Planner vs Pantser vs Plantser: Which Are You?

If you saw my interview with Boomers On Books last week, you’d have seen our brief discussion about the planner vs pantser dynamic. The interview was an hour long and because of all the other things we discussed, we didn’t go into great depth. So I thought I’d write a blog post about it to expand…

Planner? Pantster? Plantser? What Are They?

They’re writing styles – the define how a writer will compile a piece. Normally it applies to novels, but it can also apply to shorter stuff too.

  • Planner: This type of writer compiles a plan of each story, chapter by chapter, before writing anything else. They know how it will open, all the subplots, characters and so on
  • Pantser: This type of writer makes it up as they go along. They might have a general idea of where it’s going, but it will invariably change direction. Subplots develop as they write, and the ending reveals itself towards the end
  • Plantser: A portmanteau of the two words means this type of writer mixes both styles. A plantser can swing towards one way or another without fitting in either of those two camps. This is more like a spectrum

Which Are You, Matt?

I hate to sit on the fence but that really depends on the story! I have never been a full Planner – I tried it once a long time ago and the story flew off in so many different directions that planning became a complete waste of my time.

That said, I am rarely a 100% pantser either. I’ve started many stories that didn’t go anywhere and I didn’t have much of a clue beyond the opening scene. They’ve ended up in development hell only to be junked – with just one exception. That’s Vulcan City, an idea I started in 2011 I’ve only just picked up again. More details will be available in future.

Salmonweird: is at the Planner end of the Plantser spectrum. Completing the final chapter soon after writing the first chapter and then trying to bring the two together has happened with all three books so far. I suspect this will happen with the others too.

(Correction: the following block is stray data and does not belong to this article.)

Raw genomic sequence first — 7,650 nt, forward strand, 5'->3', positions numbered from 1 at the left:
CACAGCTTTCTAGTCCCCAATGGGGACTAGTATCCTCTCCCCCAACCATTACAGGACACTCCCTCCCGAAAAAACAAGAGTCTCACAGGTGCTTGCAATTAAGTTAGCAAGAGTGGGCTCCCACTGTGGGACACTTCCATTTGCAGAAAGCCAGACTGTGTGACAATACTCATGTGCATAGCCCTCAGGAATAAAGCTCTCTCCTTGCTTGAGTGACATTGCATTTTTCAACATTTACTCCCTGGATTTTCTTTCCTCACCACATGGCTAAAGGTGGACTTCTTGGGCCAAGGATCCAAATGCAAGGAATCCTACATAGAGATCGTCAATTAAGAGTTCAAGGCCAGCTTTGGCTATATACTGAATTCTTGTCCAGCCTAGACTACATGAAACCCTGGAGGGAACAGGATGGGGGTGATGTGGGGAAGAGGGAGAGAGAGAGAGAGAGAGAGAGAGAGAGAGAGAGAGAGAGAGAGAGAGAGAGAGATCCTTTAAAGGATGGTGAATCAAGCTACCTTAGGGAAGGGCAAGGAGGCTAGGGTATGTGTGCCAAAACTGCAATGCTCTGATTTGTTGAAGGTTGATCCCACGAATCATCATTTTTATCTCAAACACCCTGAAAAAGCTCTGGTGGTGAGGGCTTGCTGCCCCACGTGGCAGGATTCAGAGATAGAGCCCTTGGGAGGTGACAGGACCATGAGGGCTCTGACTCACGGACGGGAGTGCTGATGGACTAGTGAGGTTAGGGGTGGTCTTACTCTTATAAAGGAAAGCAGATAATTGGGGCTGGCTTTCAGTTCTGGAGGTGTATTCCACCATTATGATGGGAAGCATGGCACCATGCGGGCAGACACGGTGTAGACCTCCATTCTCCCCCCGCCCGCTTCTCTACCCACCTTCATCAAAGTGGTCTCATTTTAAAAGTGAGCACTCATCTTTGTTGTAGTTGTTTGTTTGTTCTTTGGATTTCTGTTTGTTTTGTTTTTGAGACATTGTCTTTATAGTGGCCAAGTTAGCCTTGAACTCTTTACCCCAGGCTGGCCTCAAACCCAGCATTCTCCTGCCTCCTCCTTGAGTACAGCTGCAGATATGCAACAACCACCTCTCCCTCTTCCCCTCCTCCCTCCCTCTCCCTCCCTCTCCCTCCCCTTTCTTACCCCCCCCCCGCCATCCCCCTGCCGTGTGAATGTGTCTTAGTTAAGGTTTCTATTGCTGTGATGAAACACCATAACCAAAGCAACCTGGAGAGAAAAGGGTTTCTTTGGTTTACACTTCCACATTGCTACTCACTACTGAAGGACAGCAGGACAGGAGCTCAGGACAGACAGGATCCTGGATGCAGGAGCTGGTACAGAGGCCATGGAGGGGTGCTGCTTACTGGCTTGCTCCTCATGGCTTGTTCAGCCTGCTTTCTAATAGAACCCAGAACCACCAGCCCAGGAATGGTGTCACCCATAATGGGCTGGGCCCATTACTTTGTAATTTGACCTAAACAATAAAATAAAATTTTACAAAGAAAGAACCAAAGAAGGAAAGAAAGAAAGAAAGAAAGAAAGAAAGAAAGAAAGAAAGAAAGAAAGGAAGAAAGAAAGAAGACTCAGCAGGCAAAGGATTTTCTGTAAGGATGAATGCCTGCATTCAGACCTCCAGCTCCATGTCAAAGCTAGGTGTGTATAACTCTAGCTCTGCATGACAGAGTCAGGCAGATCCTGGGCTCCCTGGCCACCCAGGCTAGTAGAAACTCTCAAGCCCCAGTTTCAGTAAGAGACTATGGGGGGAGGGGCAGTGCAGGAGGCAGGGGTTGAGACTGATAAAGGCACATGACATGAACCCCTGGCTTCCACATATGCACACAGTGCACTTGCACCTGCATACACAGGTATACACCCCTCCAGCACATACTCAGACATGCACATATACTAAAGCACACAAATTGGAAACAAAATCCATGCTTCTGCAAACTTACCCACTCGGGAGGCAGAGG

Phobetor’s Children: Is more towards the pantsing end of the spectrum with some limited planning. For most of its life I had no idea where it was going beyond a couple of loosely connected scenes. I knew it was going to be a story about Romans vs aliens, but that was it.

Dead Heat: was closer to the middle. I didn’t know what the end would be like or how the characters would get there, but there was more of an idea than with Phobetor’s Children. Dead Lock is different in that I already had a template in Dead Heat so I’m not really counting it.

So over to you now – which are you?

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Published by MG Mason Creative

I'm Matt, a freelance writer, writing mostly about education, early career recruitment, tech, B2B and professional services. Dabbling with landscape and nature photography too. For this content , please look at my main site linked below. I'm also a self-published author, creator of the quirky crime comedy book series Salmonweird. If that's what you're looking for, then good news! The village has its own website listed below.

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